Discerning the origin of Epstein-Barr virus in patients using nanopore-derived DNA methylation signatures
About Christopher Oakes
Christopher Oakes is an Assistant Professor in the Departments of Internal Medicine/Division of Hematology and Biomedical Informatics at The Ohio State University. He performed his graduate studies at McGill University in Canada and post-doctoral studies at the German Cancer Research Center in Heidelberg, Germany. His laboratory investigates epigenomic, genetic and other molecular features of a broad range of hematological malignancies, with a focus on chronic lymphocytic leukemia and other non-Hodgkin’s lymphomas and acute myeloid leukemia. He explores high-throughput epigenetic and molecular profiling data and combines these analyses with functional evaluation of key genes and molecular pathways. His laboratory is interested in the developmental origins of epigenetic programs in lymphoid and myeloid malignancies and aim to uncover the ontogeny of disease development. Current research focuses on investigating the role that perturbation of gene function plays in establishing aberrant global epigenetic states and landscapes. Beyond fundamental tumor biology, he aims to develop novel molecular diagnostics clinical for diagnosis, stratification and prediction of treatment responses, as well as the identification of novel therapeutic targets.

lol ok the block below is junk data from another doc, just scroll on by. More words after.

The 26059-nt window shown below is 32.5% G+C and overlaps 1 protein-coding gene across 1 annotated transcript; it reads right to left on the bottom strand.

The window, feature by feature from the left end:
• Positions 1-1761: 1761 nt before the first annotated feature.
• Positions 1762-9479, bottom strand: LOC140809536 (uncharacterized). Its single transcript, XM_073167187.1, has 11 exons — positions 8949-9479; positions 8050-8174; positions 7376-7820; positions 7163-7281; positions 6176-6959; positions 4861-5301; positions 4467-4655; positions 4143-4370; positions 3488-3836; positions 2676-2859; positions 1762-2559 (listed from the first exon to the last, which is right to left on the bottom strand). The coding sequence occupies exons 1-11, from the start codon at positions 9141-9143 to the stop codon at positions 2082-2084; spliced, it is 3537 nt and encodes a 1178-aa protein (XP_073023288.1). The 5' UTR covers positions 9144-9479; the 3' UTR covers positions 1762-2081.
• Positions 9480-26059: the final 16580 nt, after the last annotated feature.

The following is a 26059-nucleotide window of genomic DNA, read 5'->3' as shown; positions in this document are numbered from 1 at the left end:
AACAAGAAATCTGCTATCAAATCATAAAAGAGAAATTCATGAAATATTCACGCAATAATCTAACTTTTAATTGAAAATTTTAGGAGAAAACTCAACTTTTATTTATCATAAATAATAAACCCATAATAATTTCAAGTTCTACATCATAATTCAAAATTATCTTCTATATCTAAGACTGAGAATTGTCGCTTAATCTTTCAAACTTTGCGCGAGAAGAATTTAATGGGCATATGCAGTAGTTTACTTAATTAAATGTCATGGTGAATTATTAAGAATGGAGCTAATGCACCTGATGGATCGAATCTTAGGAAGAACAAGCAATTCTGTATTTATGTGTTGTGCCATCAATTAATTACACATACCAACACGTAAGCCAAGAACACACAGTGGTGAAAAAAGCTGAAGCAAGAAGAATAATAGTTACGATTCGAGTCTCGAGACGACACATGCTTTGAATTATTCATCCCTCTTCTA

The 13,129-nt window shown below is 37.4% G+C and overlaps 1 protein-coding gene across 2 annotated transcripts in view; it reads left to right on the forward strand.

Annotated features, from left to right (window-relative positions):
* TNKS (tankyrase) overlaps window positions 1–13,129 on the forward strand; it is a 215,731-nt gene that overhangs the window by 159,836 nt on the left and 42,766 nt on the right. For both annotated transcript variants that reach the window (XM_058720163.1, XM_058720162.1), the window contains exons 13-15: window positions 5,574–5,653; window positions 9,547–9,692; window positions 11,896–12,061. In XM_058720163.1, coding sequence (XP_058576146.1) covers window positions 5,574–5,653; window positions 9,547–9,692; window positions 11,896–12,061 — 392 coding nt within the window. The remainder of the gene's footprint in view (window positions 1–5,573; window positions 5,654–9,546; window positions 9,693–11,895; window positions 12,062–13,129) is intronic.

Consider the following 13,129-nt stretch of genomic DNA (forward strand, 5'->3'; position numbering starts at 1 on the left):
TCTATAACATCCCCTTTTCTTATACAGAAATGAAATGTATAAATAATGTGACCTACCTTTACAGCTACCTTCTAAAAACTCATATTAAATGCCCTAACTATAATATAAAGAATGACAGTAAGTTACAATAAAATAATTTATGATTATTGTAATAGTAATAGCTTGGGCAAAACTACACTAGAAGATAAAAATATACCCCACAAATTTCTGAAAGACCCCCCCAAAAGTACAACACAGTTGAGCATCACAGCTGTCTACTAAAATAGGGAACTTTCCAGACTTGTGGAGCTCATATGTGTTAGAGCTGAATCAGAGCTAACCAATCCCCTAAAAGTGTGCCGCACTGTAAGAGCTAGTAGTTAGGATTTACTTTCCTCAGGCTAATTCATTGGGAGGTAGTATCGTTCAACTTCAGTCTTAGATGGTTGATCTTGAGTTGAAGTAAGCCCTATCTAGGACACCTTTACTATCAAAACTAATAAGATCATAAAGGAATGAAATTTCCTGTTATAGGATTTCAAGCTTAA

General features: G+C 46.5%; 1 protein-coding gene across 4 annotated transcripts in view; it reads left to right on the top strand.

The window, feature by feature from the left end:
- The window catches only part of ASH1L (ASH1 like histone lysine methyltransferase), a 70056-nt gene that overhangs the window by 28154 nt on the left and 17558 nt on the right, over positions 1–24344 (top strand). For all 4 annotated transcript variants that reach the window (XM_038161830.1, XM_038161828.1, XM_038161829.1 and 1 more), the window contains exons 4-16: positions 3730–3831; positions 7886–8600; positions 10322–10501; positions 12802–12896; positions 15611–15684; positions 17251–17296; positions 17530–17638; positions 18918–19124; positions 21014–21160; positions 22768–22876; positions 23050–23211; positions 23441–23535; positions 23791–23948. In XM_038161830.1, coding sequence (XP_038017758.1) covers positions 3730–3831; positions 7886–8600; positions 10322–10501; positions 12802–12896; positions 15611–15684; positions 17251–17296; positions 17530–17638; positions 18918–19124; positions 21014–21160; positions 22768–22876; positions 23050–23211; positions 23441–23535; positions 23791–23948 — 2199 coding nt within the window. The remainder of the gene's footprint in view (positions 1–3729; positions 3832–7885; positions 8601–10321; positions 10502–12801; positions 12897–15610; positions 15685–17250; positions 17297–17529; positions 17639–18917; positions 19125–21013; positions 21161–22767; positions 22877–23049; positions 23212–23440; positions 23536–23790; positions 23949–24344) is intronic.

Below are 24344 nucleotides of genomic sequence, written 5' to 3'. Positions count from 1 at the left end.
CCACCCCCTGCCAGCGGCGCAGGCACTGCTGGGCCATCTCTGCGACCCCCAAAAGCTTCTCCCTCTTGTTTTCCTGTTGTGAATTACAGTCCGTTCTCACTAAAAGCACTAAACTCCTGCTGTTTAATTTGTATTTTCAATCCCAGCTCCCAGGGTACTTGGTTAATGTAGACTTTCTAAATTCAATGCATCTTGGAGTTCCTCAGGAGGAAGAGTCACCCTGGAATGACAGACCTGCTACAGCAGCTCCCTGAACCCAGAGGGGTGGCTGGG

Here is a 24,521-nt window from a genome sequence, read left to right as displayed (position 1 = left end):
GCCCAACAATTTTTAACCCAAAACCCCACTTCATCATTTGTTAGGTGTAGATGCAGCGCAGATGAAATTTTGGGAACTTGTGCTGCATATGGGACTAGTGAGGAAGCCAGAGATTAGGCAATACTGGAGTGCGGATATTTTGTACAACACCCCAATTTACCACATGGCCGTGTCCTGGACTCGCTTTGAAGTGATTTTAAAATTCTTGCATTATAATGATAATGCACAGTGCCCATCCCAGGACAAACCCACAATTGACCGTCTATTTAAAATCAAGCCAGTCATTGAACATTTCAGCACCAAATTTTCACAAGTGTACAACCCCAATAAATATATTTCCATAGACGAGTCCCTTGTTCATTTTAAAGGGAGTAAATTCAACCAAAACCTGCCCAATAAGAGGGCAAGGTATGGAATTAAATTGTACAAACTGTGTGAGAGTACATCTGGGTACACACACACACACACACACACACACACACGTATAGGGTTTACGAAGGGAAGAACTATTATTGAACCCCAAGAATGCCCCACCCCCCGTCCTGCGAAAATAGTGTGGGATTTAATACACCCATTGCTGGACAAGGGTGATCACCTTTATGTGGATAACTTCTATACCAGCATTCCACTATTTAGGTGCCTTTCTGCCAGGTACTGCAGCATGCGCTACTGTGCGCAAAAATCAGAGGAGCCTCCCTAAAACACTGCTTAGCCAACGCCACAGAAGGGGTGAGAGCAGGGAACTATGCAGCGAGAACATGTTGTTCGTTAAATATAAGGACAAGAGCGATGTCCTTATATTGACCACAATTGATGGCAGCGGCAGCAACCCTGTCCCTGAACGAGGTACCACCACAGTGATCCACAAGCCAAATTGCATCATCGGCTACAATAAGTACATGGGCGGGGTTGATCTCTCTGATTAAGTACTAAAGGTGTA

Epstein-Barr virus (EBV) infects the vast majority of the human population. In rare instances EBV is involved in the generation of lymphomas and other malignancies. The presence of elevated EBV levels in blood is currently used in the clinical diagnosis and subclassification of infectious disease and lymphoma; yet when patients present with detectible EBV in blood, it is uncertain if this represents an active infection or an evolving malignancy. Epigenetic changes occur as an essential component of the EBV life cycle, controlling the virus’s ability to infect, establish a chronic (latent) infected population of cells, and later reactivate to produce infectious virions. We have found that tumor-derived EBV DNA displays specific DNA methylation signatures and EBV virion-derived infectious particles or lytically-active (virus-replicating) cells contain largely unmethylated EBV DNA. Importantly, tumor-specific EBV methylation patterns are maintained in circulating plasma (cell-free) DNA. We have employed nanopore sequencing to interpret EBV DNA methylation signatures in patients. Analysis of tumor and plasma-derived EBV methylomes from lymphoma patients and donors with infectious EBV revealed highly discernable DNA methylation signatures, with higher levels of methylation in primary EBV+ lymphoma cases. In addition, we have uncovered an unexpectedly high complexity of EBV methylation patterns among tumors and evidence that epigenetic differences correlate with viral gene expression. These data may predict responses to combined antiviral and immunotherapeutic strategies in cancer patients. In summary, our work aims to develop approaches that harness a patient’s EBV epigenetic signature with the aid of nanopore sequencing to rapidly discern benign versus cancerous clinical scenarios and help direct the use of current and novel therapies.